October 27, 2021

The Worst thing to Say to People who are going through Hell.


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Vastness and an uninterrupted view can often change the most tunnel-versioned perspective in a short moment.

Divorce is more than hard, and mine has taken my breath away. It regularly leads me down the well-trodden path, the washing machine of wonder.

What did I do to deserve this?

By the end of a week of legal letters and other chaos, I am a faint smudge of myself.

Then, I have Sunday. This Sunday has a lot to live up to. It has put me back together in enough fighting shape for the week to come.

So, I pick up the paper and read about crime, relational and otherwise, people disrespecting people, people stealing other’s lives, the ocean, and terrible stories.

They all provide me with perspective to keep me afloat for the week ahead.

If I were to prescribe a cure for the ails of a bad divorce it would be ocean, trees, horror stories, and probably a lot of fresh cinnamon donuts.

A neighbour recently stopped me in the street and said, “I heard about how bad your divorce is. Just want to let you know that you only go through one terrible breakup in your life. I promise.”

I nodded and thanked him for the unsolicited advice, biting back tears and embarrassed.

I left his words in a locked box in my mind for 24 hours.

Until Sunday when I was sitting child-free in front of the ocean. Then, I let those words out. I looked at them carefully. How on earth could he know this? How could he be so careless with a promise?

I wasn’t so sure about life anymore. Certainty. Expectations. They confused me.

People regularly told me things were bound to get better because, after all, I had had enough bad experiences lately.

Apparently, some are keeping score when things get rough.

Of course, nobody says anything when things are going well.

“You’ve had a lot of great things happen lately. Life is bound to get worse for you soon.”

My dry sense of humour would find that hilarious.

We struggle to entertain the possibility of a situation where things don’t get better.

We confuse this with hopelessness and, instead, trade a potential reality for fantasy.

Fantasy and hope are at odds.

When times are tough, the randomness of life and the lack of certainty become much more agreeable than an argument of fairness or settling scores. Telling someone you know things will get better for them is cruel because you don’t know that. You can’t possibly know that.

It is true that things change, but they don’t necessarily always get better. If you buy into that thinking, then how do you cope, survive, or rationalize when things pile up, when the score isn’t settled, or when you get more than your lot and nobody can stop it?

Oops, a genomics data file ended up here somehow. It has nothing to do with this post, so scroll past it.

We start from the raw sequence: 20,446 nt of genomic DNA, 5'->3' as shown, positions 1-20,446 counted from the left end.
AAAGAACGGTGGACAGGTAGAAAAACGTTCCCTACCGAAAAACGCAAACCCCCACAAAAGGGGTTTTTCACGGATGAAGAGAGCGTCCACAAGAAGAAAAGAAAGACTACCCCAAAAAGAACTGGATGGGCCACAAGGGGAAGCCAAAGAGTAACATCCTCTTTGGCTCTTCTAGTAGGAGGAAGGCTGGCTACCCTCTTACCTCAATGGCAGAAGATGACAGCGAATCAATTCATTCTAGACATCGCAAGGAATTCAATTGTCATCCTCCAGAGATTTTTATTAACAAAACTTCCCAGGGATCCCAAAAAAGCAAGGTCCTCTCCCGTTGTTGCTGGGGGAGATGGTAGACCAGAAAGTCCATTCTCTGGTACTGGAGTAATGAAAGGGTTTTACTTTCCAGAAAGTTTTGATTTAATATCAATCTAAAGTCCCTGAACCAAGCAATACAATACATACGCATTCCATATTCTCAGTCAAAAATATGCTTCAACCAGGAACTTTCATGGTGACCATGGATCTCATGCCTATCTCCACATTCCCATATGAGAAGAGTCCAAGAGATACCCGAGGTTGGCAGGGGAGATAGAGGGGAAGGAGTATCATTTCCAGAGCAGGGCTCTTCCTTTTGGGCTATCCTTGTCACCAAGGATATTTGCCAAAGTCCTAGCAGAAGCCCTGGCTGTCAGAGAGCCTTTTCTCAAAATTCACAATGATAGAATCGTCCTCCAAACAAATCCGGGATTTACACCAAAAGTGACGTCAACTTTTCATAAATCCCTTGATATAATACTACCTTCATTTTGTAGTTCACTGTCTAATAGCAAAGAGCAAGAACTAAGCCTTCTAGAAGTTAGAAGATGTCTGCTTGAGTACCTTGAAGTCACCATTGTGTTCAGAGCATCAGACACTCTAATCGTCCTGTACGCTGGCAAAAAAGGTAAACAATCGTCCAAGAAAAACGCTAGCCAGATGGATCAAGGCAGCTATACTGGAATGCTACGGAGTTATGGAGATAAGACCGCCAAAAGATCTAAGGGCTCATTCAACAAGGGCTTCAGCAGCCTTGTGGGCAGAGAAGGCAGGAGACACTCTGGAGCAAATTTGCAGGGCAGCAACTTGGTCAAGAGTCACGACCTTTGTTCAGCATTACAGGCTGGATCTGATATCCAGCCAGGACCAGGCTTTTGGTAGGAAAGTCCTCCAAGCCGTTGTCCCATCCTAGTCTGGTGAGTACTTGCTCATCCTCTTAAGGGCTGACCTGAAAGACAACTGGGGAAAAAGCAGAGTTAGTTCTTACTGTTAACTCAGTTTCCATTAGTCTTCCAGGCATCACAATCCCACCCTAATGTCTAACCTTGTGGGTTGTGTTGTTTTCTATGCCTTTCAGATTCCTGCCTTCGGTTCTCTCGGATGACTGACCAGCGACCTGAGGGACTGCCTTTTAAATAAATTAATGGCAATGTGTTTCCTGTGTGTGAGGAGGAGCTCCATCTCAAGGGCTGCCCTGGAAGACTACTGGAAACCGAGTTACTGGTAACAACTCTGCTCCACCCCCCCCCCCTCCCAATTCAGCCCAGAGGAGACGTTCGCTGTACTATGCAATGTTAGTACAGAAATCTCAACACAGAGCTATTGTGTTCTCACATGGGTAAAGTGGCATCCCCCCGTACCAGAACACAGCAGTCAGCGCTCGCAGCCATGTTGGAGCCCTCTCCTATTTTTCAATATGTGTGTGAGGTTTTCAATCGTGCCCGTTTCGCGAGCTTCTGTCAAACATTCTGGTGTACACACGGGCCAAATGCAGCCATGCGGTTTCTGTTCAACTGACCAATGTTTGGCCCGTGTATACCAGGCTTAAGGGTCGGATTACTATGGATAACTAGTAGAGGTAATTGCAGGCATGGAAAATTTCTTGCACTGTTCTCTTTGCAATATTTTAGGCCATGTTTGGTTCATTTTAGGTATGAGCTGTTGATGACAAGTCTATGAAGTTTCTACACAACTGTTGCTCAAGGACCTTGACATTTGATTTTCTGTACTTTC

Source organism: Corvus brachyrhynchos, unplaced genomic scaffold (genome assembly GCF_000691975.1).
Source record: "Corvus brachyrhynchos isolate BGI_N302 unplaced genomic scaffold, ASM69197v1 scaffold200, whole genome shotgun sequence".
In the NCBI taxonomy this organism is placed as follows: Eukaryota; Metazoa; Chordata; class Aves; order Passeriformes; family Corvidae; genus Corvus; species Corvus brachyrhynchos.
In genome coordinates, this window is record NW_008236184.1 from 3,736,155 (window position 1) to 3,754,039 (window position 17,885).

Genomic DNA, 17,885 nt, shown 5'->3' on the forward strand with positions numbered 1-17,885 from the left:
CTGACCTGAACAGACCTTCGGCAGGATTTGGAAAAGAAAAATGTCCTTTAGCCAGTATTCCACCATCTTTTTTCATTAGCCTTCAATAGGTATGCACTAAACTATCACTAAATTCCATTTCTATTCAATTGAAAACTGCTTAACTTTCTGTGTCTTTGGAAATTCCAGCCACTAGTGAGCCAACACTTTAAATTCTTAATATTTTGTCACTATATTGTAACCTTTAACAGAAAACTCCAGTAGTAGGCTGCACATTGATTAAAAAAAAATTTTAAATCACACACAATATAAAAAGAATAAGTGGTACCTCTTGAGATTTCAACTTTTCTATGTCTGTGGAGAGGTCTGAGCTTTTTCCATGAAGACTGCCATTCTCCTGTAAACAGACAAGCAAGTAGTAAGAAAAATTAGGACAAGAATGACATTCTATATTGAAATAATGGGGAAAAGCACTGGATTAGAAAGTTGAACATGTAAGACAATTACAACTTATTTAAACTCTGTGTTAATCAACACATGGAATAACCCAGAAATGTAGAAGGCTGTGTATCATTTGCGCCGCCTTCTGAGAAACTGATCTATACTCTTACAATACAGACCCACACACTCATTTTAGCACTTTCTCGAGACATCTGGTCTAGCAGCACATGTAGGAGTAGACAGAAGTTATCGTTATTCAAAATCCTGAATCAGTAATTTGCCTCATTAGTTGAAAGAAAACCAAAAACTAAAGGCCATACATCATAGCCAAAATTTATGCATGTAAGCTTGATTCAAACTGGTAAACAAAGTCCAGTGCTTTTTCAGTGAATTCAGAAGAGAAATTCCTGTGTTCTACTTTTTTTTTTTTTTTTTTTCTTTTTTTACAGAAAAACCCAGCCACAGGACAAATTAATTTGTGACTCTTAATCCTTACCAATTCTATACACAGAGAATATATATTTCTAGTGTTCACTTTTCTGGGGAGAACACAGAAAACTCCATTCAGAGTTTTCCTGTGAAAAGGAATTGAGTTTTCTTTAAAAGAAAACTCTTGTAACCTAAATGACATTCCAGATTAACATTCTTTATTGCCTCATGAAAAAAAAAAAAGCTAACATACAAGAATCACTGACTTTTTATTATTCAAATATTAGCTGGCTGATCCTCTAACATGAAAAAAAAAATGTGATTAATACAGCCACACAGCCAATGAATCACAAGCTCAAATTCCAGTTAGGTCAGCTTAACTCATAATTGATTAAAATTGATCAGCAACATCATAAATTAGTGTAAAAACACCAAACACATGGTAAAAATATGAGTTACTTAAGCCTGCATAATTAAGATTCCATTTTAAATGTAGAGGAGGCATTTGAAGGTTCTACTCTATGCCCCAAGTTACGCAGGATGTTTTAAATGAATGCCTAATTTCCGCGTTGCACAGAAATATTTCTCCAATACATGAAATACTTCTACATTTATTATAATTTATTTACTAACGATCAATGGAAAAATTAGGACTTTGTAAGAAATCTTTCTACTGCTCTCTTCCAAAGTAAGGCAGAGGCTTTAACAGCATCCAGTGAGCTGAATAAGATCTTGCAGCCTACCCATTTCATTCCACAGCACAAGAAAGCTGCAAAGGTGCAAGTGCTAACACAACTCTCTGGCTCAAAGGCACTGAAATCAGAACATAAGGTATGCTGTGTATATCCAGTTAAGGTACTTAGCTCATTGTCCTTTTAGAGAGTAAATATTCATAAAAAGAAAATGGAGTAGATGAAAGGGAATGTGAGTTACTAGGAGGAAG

If you’re standing in a channel of sewage, trying to get your family out of a war-torn country, and things get worse from there, you deserve a break. But that doesn’t guarantee you will get one.

And that is one of the awful facts of life. It doesn’t mean you should stop hoping for the better. You can hold it all without blocking out possibilities. Hope and multiple, potential realities can exist at once.

The best and only thing you can do is to keep moving forward, keep building strength and resilience. Keep trying to learn, be kind, and do your best. This is a beautiful and a more than hopeful endeavour.

Often, we find it difficult to see hardships in other people’s lives. Maybe we are scared they will break. Maybe we are scared we will break. Often, we would rather assume it will all get better soon.

The problem is that no one is immune to hardships. They will turn up at your doorstep, sometimes once, sometimes many times. And no one can tell you why or how many times they will plague you.

I find it necessary now to keep company with people who have experienced the depth of “downs” in life as well as the “ups.”

I don’t have to soothe other people while telling them about my own life when it is hard enough to deal with their unintended insensitivity.

People who have experienced the full spectrum of life are there like rocks, like the ocean. They sit in front of me. They are not looking away. They do no try to smooth things over, make jokes, or promise it will get better. They just be. They hear me. They acknowledge me. They hold my hand. And that is enough. That is all I need.

There is no certainty of better things to come, scores to be settled, or silly tussles with the slippery world of fairness.

There is just company whilst the waves crash and an awareness that regardless of what happens, we keep moving forward.

This is the most hopeful feat of the human race.

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